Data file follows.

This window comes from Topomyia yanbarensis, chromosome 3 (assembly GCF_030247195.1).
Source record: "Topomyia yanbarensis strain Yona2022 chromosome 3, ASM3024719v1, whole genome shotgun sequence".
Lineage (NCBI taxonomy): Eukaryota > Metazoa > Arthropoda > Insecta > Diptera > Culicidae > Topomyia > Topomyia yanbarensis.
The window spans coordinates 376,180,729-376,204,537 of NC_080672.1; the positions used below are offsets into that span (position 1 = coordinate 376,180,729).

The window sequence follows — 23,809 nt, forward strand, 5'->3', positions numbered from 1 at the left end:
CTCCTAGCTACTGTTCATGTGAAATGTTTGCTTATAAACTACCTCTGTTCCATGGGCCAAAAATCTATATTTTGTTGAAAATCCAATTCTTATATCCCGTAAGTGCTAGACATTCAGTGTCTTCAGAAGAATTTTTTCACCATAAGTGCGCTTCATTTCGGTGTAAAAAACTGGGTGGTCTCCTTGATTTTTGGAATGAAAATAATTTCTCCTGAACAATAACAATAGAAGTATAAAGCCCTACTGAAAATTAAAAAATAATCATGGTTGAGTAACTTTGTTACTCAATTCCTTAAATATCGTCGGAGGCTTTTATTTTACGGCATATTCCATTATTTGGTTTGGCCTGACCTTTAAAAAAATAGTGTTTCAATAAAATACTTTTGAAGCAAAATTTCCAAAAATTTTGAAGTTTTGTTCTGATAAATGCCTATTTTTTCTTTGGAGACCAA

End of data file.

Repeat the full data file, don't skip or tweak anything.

This window comes from Topomyia yanbarensis, chromosome 3 (assembly GCF_030247195.1).
Source record: "Topomyia yanbarensis strain Yona2022 chromosome 3, ASM3024719v1, whole genome shotgun sequence".
Lineage (NCBI taxonomy): Eukaryota > Metazoa > Arthropoda > Insecta > Diptera > Culicidae > Topomyia > Topomyia yanbarensis.
The window spans coordinates 376,180,729-376,204,537 of NC_080672.1; the positions used below are offsets into that span (position 1 = coordinate 376,180,729).

The window sequence follows — 23,809 nt, forward strand, 5'->3', positions numbered from 1 at the left end:
CTCCTAGCTACTGTTCATGTGAAATGTTTGCTTATAAACTACCTCTGTTCCATGGGCCAAAAATCTATATTTTGTTGAAAATCCAATTCTTATATCCCGTAAGTGCTAGACATTCAGTGTCTTCAGAAGAATTTTTTCACCATAAGTGCGCTTCATTTCGGTGTAAAAAACTGGGTGGTCTCCTTGATTTTTGGAATGAAAATAATTTCTCCTGAACAATAACAATAGAAGTATAAAGCCCTACTGAAAATTAAAAAATAATCATGGTTGAGTAACTTTGTTACTCAATTCCTTAAATATCGTCGGAGGCTTTTATTTTACGGCATATTCCATTATTTGGTTTGGCCTGACCTTTAAAAAAATAGTGTTTCAATAAAATACTTTTGAAGCAAAATTTCCAAAAATTTTGAAGTTTTGTTCTGATAAATGCCTATTTTTTCTTTGGAGACCAA